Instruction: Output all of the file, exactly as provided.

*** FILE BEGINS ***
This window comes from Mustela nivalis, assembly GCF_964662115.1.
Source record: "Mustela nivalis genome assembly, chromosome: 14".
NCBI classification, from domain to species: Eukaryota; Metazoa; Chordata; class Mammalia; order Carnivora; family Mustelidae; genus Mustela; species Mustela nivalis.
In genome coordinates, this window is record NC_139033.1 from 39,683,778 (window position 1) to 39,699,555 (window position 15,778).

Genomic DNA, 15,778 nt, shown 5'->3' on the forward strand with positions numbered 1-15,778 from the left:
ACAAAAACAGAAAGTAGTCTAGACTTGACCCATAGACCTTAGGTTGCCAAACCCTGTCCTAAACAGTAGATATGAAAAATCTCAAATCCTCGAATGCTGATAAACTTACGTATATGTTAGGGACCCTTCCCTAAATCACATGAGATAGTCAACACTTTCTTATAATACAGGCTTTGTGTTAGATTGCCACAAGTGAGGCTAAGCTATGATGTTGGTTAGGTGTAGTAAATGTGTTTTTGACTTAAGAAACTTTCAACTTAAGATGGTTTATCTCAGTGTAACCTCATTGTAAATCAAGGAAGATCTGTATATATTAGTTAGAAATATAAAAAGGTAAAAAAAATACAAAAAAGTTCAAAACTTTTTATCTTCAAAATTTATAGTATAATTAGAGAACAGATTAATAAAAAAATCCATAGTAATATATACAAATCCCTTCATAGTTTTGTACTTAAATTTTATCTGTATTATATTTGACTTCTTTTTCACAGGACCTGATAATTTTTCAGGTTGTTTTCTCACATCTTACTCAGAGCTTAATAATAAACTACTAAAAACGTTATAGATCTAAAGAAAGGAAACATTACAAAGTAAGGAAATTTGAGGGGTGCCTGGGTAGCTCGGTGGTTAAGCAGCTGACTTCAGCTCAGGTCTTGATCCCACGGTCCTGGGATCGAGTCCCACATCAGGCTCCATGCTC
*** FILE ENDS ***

This window comes from Mustela nivalis, assembly GCF_964662115.1.
Source record: "Mustela nivalis genome assembly, chromosome: 14".
NCBI classification, from domain to species: Eukaryota; Metazoa; Chordata; class Mammalia; order Carnivora; family Mustelidae; genus Mustela; species Mustela nivalis.
In genome coordinates, this window is record NC_139033.1 from 39,683,778 (window position 1) to 39,699,555 (window position 15,778).

Genomic DNA, 15,778 nt, shown 5'->3' on the forward strand with positions numbered 1-15,778 from the left:
ACAAAAACAGAAAGTAGTCTAGACTTGACCCATAGACCTTAGGTTGCCAAACCCTGTCCTAAACAGTAGATATGAAAAATCTCAAATCCTCGAATGCTGATAAACTTACGTATATGTTAGGGACCCTTCCCTAAATCACATGAGATAGTCAACACTTTCTTATAATACAGGCTTTGTGTTAGATTGCCACAAGTGAGGCTAAGCTATGATGTTGGTTAGGTGTAGTAAATGTGTTTTTGACTTAAGAAACTTTCAACTTAAGATGGTTTATCTCAGTGTAACCTCATTGTAAATCAAGGAAGATCTGTATATATTAGTTAGAAATATAAAAAGGTAAAAAAAATACAAAAAAGTTCAAAACTTTTTATCTTCAAAATTTATAGTATAATTAGAGAACAGATTAATAAAAAAATCCATAGTAATATATACAAATCCCTTCATAGTTTTGTACTTAAATTTTATCTGTATTATATTTGACTTCTTTTTCACAGGACCTGATAATTTTTCAGGTTGTTTTCTCACATCTTACTCAGAGCTTAATAATAAACTACTAAAAACGTTATAGATCTAAAGAAAGGAAACATTACAAAGTAAGGAAATTTGAGGGGTGCCTGGGTAGCTCGGTGGTTAAGCAGCTGACTTCAGCTCAGGTCTTGATCCCACGGTCCTGGGATCGAGTCCCACATCAGGCTCCATGCTC